New steelmaking technology could pose major threat to future demand for metallurgical coal

first_imgNew steelmaking technology could pose major threat to future demand for metallurgical coal FacebookTwitterLinkedInEmailPrint分享Renew Economy:German manufacturing giant Thyssenkrupp has completed a successful, first-of-its-kind demonstration of running a steel furnace completely on hydrogen, a development that is likely to further dent the future prospects for the global coal industry.The company successfully demonstrated the ability for hydrogen to be used to fuel a steel blast furnace, and Thyssenkrupp sees the achievement as the first step towards transitioning the manufacturing industry towards zero-emissions steel production. The use of hydrogen to fuel the blast furnaces in steel production also provides a pathway for using renewable hydrogen, potentially eliminating the dependence of the industry on coal.“Today is a groundbreaking day for the steel industry,” chairman of Thyssenkrupp Steel Europe Premal Desai told Renew Economy in an interview in Sydney. “We are doing pioneering work here. The use of hydrogen is the key lever for climate-neutral steel production. Today’s test is another step in the transformation of our production, which will culminate in green steel.As part of the demonstration conducted in its ‘furnace 9’, Thyssenkrupp fed hydrogen into one of 28 tuyeres, or nozzles, that otherwise supply coal into the blast furnace. Following the successful trial, Thyssenkrupp plans to scale up the injection to all 28 tuyeres within the furnace and aims to eventually run at least three furnaces completely on hydrogen by 2023.Thyssenkrupp is one of the world’s largest steel producers and produces around 12 million tonnes of crude steel annually. The company has committed to achieving a 30 per cent reduction in the company’s emissions by 2030. The company is also aiming to become carbon neutral by 2050.It’s a huge development in the use of zero-emissions and renewable energy supplies in the manufacture of industrial products like steel and presents a major threat to the coal industry. In conventional blast furnaces around 300 kilograms of coking coal and 200 kilograms of pulverised coal are used in the production of a tonne of pig iron.More: Another nail in coal’s coffin? German steel furnace runs on renewable hydrogen in world firstlast_img read more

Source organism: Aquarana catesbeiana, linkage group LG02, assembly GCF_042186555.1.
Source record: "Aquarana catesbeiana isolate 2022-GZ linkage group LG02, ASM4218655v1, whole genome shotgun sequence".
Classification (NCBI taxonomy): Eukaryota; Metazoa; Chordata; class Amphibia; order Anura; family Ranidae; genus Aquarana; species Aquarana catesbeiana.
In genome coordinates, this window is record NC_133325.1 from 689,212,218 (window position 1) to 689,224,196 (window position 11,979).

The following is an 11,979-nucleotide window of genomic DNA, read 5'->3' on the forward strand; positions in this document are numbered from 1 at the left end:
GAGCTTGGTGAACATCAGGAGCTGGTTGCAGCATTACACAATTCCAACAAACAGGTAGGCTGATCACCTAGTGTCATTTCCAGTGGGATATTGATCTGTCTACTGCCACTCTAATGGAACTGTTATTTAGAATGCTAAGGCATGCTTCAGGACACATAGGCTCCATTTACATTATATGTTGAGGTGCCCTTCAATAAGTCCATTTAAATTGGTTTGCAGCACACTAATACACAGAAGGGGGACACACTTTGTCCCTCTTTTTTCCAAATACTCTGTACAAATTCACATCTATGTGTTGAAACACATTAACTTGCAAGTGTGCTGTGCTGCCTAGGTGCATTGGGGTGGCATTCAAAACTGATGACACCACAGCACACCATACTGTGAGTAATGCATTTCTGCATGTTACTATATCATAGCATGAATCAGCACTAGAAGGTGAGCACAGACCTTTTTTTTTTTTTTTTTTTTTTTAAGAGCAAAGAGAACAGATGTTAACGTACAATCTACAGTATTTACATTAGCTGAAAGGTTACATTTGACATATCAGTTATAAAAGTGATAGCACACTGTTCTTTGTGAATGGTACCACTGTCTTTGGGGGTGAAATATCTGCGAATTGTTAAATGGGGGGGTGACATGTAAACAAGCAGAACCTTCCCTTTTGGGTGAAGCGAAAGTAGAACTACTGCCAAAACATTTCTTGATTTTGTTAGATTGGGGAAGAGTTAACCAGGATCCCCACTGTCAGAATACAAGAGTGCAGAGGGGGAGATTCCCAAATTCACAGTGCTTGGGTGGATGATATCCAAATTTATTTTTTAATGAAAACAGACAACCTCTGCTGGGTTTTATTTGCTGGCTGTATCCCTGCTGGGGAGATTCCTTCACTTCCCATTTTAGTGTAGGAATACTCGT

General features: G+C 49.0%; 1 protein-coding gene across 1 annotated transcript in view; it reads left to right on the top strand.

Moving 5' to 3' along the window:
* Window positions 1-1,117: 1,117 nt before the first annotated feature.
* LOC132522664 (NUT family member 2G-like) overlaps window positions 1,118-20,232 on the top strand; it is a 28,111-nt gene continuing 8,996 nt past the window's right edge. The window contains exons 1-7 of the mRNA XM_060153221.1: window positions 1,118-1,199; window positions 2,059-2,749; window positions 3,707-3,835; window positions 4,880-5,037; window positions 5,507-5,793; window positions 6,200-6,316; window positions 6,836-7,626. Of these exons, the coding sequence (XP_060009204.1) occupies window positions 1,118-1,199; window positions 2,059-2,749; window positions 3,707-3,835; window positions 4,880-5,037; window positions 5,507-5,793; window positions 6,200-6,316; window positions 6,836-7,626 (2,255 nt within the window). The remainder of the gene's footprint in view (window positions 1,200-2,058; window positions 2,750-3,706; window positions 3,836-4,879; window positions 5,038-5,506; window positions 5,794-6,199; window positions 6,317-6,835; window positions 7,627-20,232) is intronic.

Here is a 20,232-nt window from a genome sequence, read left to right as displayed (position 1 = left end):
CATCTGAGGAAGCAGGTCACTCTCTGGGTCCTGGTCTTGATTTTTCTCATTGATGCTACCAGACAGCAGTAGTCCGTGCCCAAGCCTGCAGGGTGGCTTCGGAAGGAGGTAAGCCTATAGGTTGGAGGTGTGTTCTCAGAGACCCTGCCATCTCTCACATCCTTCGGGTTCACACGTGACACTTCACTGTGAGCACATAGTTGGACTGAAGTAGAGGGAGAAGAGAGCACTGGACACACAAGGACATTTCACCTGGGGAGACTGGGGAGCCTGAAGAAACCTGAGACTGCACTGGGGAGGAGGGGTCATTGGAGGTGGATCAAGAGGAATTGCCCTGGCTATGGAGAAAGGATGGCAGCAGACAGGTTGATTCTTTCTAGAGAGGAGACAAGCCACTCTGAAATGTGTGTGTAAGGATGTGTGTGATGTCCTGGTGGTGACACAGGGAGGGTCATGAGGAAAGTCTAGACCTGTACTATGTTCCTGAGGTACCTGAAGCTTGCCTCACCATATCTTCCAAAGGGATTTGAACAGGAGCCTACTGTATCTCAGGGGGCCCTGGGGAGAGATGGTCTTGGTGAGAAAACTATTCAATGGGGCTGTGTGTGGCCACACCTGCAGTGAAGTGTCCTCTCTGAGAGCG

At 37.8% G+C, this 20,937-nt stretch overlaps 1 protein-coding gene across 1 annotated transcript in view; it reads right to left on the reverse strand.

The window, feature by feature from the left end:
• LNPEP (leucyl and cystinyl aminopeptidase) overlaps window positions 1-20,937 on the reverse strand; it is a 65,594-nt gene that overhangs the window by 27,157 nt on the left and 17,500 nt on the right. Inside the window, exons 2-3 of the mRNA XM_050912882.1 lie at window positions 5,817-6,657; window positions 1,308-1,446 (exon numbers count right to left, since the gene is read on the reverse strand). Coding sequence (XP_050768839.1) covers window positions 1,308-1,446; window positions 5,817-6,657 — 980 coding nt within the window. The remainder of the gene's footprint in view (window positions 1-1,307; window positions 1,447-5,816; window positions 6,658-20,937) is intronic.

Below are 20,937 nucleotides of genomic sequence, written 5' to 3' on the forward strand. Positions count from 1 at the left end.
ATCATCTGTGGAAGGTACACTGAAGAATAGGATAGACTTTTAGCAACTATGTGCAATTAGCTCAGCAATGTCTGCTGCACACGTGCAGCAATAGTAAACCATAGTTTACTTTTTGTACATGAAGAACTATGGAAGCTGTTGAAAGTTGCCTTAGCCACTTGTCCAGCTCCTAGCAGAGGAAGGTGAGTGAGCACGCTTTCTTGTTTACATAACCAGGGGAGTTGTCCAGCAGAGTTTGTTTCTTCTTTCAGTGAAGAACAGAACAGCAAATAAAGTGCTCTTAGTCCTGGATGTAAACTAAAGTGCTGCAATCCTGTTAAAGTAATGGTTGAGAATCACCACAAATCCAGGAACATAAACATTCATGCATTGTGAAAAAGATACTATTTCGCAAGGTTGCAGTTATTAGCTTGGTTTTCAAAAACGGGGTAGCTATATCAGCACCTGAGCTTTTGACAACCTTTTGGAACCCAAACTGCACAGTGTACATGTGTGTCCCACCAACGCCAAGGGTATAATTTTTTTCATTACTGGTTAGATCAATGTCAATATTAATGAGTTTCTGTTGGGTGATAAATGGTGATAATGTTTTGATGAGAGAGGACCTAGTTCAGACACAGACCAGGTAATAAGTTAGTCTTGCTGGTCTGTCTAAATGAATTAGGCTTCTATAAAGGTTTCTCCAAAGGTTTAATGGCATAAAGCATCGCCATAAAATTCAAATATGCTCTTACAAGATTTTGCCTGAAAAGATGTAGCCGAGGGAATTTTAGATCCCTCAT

The Commander of the Future